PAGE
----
It only leaves me fifty more.

And since, to look at things in bloom
Fifty springs are little room,
About the woodlands I will go
To see the cherry hung with snow.

There are two trees in front of my across-the-street neighbors that are completely covered in white at the moment.  They are not cherry trees (I have no idea what they are), but the loveliness of them sooths my heart and makes me glad to live where I do, to be alive at this moment seeing the white glowing under the bright sunshine against the blue of the springtime sky.  This poem captures so beautifully the sweet satisfaction and wonder of witnessing something so gratuitously beautiful.  This is part of its enduring charm, and part of why it is consistently included in anthologies and textbooks, making it widely known even in our poetry-phobic world.

This poem is also an example of rhyme done right.  I have read too many poems (and written too many too) in which the rhyme scheme is forced and artificial.  The poem becomes written for the rhyme, rather than the rhyme supporting the poem.  In my opinion conventions like rhyme and meter should be almost invisible.  They should disappear into the poem, reinforcing the theme and structure, but so unobtrusively that it seems that the lines end with a particular word because that is the word it naturally should end with, not because it fits into a rhyme scheme.  For me, that is the mark of a truly successful rhyme scheme, and it awes and impresses me the way a really well-done Lindy swingout only impresses other Lindy dancers.  This poem impresses me no end.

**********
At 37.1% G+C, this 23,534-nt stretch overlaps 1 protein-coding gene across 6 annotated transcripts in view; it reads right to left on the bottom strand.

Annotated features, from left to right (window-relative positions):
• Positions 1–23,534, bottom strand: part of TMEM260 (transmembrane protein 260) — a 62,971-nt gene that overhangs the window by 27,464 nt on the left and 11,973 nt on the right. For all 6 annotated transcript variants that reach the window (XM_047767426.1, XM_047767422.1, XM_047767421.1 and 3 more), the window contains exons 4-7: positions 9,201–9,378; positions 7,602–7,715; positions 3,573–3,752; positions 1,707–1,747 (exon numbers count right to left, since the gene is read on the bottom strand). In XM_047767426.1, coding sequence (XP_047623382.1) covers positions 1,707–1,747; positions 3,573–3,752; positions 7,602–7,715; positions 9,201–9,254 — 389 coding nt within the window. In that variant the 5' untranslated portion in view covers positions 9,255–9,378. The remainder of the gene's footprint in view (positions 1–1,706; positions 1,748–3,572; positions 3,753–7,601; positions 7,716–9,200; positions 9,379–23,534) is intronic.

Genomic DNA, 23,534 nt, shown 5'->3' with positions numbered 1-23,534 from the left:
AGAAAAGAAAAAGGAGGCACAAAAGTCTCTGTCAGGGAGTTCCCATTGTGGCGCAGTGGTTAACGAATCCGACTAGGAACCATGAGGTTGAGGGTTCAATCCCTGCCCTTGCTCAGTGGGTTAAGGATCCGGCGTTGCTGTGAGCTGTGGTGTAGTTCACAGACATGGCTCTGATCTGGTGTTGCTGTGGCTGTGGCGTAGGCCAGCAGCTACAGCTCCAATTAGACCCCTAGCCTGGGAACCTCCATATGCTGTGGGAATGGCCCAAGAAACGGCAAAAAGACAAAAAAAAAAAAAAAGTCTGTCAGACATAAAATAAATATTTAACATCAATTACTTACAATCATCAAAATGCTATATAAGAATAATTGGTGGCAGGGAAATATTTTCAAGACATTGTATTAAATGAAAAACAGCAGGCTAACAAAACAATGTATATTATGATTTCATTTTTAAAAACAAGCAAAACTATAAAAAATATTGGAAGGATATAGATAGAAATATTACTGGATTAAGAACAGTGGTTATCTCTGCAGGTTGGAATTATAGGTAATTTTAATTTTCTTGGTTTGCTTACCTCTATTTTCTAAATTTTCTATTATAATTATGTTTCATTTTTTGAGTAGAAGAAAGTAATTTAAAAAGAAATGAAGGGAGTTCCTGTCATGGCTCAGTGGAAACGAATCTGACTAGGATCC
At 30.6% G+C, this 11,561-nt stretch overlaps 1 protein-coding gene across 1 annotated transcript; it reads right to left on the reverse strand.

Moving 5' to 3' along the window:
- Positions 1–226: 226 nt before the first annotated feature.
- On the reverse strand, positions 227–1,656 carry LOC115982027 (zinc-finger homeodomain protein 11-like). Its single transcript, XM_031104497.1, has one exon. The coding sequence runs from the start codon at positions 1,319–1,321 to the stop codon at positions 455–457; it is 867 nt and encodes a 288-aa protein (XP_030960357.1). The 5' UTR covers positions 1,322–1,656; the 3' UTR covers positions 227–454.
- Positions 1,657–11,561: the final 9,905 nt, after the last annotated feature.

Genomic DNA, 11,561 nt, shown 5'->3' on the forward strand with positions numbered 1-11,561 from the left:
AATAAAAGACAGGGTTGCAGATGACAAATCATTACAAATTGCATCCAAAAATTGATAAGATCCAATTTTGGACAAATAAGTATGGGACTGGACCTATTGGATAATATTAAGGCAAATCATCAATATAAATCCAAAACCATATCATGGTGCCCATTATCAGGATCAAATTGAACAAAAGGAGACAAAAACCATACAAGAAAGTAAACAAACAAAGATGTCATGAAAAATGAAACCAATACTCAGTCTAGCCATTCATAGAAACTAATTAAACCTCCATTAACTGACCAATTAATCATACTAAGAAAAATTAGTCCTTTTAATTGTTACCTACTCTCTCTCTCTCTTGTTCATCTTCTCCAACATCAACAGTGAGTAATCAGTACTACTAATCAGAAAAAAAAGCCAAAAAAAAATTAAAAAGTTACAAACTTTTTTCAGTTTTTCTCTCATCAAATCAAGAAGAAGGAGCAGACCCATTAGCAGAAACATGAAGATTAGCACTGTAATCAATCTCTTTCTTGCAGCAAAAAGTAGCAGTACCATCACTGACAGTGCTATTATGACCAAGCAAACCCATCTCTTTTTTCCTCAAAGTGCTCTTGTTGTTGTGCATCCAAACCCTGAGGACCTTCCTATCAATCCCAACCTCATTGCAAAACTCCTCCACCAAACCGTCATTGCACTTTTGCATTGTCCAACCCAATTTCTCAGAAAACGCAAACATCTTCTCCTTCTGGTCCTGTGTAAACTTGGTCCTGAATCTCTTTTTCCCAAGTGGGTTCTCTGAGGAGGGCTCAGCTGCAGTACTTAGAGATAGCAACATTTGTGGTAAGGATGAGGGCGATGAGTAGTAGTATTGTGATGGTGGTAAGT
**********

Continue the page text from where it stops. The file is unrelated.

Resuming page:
Well there it is.  There’s nothing to do.
The cat steals the milk and it’s gone.
Then the cat steals you, and you’re found
Days later, with milk on your face.

That implies that you become whoever
Steals you.  The trees steal a man,
And an old birch becomes his wife
And they live together in the woods.

Some of us have always wanted